At the end of the summer of 1859, twenty-two-year-old Peachy Quinn Harrison went on trial for murder in Springfield, Illinois. Abraham Lincoln, who had been involved in more than three thousand cases-including more than twenty-five murder trials-during his two-decades-long career, was hired to defend him. This was to be his last great case as a lawyer.
Abraham Lincoln’s legend was formed well before he became America’s 16th president in 1860. Popularly known to his Illinois friends, neighbors and colleagues as 'Honest Abe,' he was admired as much for his rough-hewn, self-educated, rail-splitting youth as for his mature identity as one of the leading lawyers in the state capital of Springfield ... The historic outlines are all too familiar, but now ABC News chief legal affairs anchor Dan Abrams and author David Fisher deliver the pre-presidential Abe from hazy myth with Lincoln’s Last Trial: The Murder Case That Propelled Him to the Presidency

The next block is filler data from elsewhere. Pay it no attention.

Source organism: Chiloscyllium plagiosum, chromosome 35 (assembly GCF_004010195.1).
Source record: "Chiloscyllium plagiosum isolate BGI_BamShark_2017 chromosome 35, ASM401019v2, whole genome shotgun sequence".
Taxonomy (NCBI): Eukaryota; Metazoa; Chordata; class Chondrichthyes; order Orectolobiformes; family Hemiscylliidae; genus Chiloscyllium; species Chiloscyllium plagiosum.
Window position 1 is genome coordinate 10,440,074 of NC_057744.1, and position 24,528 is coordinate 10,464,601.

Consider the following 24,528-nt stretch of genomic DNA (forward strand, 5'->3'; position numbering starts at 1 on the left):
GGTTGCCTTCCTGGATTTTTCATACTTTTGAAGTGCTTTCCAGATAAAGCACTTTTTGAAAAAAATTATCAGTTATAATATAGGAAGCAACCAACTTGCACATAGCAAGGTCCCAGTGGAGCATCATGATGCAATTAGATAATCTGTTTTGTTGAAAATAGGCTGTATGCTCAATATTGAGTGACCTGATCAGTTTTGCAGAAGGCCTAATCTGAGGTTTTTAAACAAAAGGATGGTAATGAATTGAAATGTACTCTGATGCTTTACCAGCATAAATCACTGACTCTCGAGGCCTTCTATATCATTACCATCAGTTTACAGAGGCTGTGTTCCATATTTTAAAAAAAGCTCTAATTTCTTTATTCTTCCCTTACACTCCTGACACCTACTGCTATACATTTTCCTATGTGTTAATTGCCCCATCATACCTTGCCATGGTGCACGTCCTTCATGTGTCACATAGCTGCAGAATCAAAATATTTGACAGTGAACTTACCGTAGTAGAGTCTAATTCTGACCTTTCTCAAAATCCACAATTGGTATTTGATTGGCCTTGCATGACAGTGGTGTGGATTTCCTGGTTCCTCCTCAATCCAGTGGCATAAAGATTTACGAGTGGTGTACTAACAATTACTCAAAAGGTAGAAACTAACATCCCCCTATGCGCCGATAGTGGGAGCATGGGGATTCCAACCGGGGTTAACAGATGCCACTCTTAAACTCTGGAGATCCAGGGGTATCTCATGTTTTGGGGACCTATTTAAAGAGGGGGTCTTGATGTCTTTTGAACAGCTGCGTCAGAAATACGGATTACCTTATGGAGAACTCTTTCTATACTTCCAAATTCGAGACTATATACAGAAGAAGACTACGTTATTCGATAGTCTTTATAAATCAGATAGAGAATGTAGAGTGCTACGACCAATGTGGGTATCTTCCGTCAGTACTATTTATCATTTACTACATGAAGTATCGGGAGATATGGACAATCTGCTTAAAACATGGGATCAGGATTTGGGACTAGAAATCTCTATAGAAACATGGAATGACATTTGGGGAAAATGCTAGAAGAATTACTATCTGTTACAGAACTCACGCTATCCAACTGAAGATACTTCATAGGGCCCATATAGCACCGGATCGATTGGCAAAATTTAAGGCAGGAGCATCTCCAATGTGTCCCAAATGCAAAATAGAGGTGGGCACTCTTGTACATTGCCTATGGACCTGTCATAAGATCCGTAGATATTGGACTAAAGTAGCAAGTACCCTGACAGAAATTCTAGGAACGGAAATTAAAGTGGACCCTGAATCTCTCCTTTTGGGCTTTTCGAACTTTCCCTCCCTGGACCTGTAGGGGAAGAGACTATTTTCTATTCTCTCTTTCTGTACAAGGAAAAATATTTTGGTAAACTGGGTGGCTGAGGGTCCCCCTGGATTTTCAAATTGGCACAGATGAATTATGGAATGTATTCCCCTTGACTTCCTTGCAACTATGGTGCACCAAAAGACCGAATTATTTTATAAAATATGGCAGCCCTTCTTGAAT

A study of a murder trial with potential implications for the political career of our 16th president ... In July 1859, Greek Crafton physically attacked Harrison in a drugstore; Harrison responded by stabbing Crafton with a knife, mortally wounding him. A grand jury indicted Harrison for murder, prompting his father to hire Lincoln and Stephen Logan, Lincoln’s former law partner, as defense attorneys...what unfolded was a dramatic trial, a complete transcript of which was kept by stenographer and future congressman Robert R. Hitt. ... The story of Lincoln and the Harrison murder trial is intriguing but not necessarily significant enough to merit its own book.
Drawing from a transcript of The State of Illinois v. 'Peachy' Quinn Harrison discovered in 1989 in a garage once belonging to the defendant’s great-grandson, the authors give readers a moment-by-moment account of the murder trial, which featured a well-liked young victim, a claim of self-defense, a deathbed admission, and Abraham Lincoln for the defense ... Lincoln enthusiasts will find the illumination of his preternatural legal skills a worthy subject; casual readers will find the centerpiece murder trial an engrossing legal thriller.